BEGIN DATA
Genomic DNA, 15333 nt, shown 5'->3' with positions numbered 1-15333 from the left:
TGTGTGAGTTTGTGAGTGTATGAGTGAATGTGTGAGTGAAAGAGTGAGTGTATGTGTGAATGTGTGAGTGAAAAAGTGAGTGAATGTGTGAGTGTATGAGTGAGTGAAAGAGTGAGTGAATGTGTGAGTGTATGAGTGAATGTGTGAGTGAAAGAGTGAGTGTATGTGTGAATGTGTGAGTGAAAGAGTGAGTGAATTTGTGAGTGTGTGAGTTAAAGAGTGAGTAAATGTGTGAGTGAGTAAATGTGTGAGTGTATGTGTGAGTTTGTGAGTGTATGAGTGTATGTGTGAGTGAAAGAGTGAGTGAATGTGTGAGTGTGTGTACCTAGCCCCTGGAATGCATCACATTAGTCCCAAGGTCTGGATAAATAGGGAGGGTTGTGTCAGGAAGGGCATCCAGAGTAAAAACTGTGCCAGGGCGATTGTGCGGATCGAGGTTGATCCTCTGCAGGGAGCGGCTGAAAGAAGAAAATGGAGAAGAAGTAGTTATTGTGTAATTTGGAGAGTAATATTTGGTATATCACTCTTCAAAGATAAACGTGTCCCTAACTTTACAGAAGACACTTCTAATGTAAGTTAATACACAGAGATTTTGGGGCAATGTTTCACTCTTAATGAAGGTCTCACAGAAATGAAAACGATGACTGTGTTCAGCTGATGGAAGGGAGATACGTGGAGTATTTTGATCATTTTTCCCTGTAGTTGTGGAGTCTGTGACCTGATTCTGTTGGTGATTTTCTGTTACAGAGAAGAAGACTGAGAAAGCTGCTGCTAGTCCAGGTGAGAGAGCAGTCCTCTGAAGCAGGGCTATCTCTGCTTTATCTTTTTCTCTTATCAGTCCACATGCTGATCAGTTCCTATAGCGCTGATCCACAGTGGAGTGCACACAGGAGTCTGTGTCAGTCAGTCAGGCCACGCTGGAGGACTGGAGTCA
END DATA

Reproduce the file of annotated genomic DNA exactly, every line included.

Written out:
Genomic DNA, 15333 nt, shown 5'->3' with positions numbered 1-15333 from the left:
TGTGTGAGTTTGTGAGTGTATGAGTGAATGTGTGAGTGAAAGAGTGAGTGTATGTGTGAATGTGTGAGTGAAAAAGTGAGTGAATGTGTGAGTGTATGAGTGAGTGAAAGAGTGAGTGAATGTGTGAGTGTATGAGTGAATGTGTGAGTGAAAGAGTGAGTGTATGTGTGAATGTGTGAGTGAAAGAGTGAGTGAATTTGTGAGTGTGTGAGTTAAAGAGTGAGTAAATGTGTGAGTGAGTAAATGTGTGAGTGTATGTGTGAGTTTGTGAGTGTATGAGTGTATGTGTGAGTGAAAGAGTGAGTGAATGTGTGAGTGTGTGTACCTAGCCCCTGGAATGCATCACATTAGTCCCAAGGTCTGGATAAATAGGGAGGGTTGTGTCAGGAAGGGCATCCAGAGTAAAAACTGTGCCAGGGCGATTGTGCGGATCGAGGTTGATCCTCTGCAGGGAGCGGCTGAAAGAAGAAAATGGAGAAGAAGTAGTTATTGTGTAATTTGGAGAGTAATATTTGGTATATCACTCTTCAAAGATAAACGTGTCCCTAACTTTACAGAAGACACTTCTAATGTAAGTTAATACACAGAGATTTTGGGGCAATGTTTCACTCTTAATGAAGGTCTCACAGAAATGAAAACGATGACTGTGTTCAGCTGATGGAAGGGAGATACGTGGAGTATTTTGATCATTTTTCCCTGTAGTTGTGGAGTCTGTGACCTGATTCTGTTGGTGATTTTCTGTTACAGAGAAGAAGACTGAGAAAGCTGCTGCTAGTCCAGGTGAGAGAGCAGTCCTCTGAAGCAGGGCTATCTCTGCTTTATCTTTTTCTCTTATCAGTCCACATGCTGATCAGTTCCTATAGCGCTGATCCACAGTGGAGTGCACACAGGAGTCTGTGTCAGTCAGTCAGGCCACGCTGGAGGACTGGAGTCA